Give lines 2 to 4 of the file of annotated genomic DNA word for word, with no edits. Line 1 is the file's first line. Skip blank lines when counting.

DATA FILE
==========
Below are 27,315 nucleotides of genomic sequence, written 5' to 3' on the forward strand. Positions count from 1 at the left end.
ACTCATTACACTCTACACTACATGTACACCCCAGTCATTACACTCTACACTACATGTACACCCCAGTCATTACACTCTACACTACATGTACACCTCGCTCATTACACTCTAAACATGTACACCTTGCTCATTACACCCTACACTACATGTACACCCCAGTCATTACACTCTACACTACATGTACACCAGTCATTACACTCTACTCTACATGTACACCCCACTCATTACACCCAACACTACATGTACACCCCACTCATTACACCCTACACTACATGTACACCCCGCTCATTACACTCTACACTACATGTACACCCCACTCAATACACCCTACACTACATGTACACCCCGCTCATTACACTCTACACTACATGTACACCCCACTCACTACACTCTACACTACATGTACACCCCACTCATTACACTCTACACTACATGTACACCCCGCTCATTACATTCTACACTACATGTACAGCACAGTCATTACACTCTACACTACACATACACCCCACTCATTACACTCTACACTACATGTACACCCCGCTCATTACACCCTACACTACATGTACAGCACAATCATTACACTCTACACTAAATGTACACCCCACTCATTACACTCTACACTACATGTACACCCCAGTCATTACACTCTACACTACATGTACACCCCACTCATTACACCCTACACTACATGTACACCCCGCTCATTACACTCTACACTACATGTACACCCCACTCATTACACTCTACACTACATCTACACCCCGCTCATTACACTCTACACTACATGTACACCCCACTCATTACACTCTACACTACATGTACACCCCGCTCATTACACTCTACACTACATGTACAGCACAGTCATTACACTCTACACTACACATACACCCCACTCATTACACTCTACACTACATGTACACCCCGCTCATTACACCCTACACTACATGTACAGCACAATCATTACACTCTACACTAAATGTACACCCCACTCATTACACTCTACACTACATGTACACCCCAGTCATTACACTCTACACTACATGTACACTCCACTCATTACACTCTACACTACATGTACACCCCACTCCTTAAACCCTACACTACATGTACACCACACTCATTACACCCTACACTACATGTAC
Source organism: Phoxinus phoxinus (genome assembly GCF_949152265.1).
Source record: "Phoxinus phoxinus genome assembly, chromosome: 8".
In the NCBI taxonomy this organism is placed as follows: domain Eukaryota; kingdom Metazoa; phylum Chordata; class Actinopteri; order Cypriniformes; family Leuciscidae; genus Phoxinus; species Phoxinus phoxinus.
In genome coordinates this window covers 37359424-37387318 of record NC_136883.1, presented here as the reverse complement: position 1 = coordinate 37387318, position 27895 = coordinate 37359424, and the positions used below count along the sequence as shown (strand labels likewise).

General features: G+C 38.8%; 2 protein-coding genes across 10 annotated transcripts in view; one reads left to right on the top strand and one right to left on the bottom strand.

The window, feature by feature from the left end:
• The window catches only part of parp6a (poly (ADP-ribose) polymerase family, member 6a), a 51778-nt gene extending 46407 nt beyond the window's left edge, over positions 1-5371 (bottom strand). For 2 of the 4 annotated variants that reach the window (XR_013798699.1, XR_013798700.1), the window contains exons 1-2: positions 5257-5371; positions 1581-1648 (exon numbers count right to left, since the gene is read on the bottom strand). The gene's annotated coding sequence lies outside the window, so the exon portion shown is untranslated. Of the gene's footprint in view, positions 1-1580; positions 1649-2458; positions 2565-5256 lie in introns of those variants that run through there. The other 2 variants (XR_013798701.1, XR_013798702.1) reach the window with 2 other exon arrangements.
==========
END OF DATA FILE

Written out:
ACTCATTACACTCTACACTACATGTACACCCCAGTCATTACACTCTACACTACATGTACACCCCAGTCATTACACTCTACACTACATGTACACCTCGCTCATTACACTCTAAACATGTACACCTTGCTCATTACACCCTACACTACATGTACACCCCAGTCATTACACTCTACACTACATGTACACCAGTCATTACACTCTACTCTACATGTACACCCCACTCATTACACCCAACACTACATGTACACCCCACTCATTACACCCTACACTACATGTACACCCCGCTCATTACACTCTACACTACATGTACACCCCACTCAATACACCCTACACTACATGTACACCCCGCTCATTACACTCTACACTACATGTACACCCCACTCACTACACTCTACACTACATGTACACCCCACTCATTACACTCTACACTACATGTACACCCCGCTCATTACATTCTACACTACATGTACAGCACAGTCATTACACTCTACACTACACATACACCCCACTCATTACACTCTACACTACATGTACACCCCGCTCATTACACCCTACACTACATGTACAGCACAATCATTACACTCTACACTAAATGTACACCCCACTCATTACACTCTACACTACATGTACACCCCAGTCATTACACTCTACACTACATGTACACCCCACTCATTACACCCTACACTACATGTACACCCCGCTCATTACACTCTACACTACATGTACACCCCACTCATTACACTCTACACTACATCTACACCCCGCTCATTACACTCTACACTACATGTACACCCCACTCATTACACTCTACACTACATGTACACCCCGCTCATTACACTCTACACTACATGTACAGCACAGTCATTACACTCTACACTACACATACACCCCACTCATTACACTCTACACTACATGTACACCCCGCTCATTACACCCTACACTACATGTACAGCACAATCATTACACTCTACACTAAATGTACACCCCACTCATTACACTCTACACTACATGTACACCCCAGTCATTACACTCTACACTACATGTACACTCCACTCATTACACTCTACACTACATGTACACCCCACTCCTTAAACCCTACACTACATGTACACCACACTCATTACACCCTACACTACATGTAC
Source organism: Phoxinus phoxinus (genome assembly GCF_949152265.1).
Source record: "Phoxinus phoxinus genome assembly, chromosome: 8".